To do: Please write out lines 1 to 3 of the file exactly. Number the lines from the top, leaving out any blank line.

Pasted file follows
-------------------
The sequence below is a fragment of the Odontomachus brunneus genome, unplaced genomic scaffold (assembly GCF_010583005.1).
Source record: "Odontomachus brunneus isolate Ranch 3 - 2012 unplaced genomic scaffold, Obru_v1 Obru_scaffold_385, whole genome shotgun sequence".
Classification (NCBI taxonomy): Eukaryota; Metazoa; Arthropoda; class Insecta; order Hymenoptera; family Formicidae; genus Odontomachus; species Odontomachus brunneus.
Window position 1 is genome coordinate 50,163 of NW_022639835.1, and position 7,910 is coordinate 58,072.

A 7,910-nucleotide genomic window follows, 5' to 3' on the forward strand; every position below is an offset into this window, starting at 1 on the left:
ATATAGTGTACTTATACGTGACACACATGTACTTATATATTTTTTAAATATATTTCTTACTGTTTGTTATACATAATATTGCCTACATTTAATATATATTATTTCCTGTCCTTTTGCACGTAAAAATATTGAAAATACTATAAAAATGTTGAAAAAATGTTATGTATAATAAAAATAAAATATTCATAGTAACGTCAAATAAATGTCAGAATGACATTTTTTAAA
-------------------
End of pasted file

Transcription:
The sequence below is a fragment of the Odontomachus brunneus genome, unplaced genomic scaffold (assembly GCF_010583005.1).
Source record: "Odontomachus brunneus isolate Ranch 3 - 2012 unplaced genomic scaffold, Obru_v1 Obru_scaffold_385, whole genome shotgun sequence".
Classification (NCBI taxonomy): Eukaryota; Metazoa; Arthropoda; class Insecta; order Hymenoptera; family Formicidae; genus Odontomachus; species Odontomachus brunneus.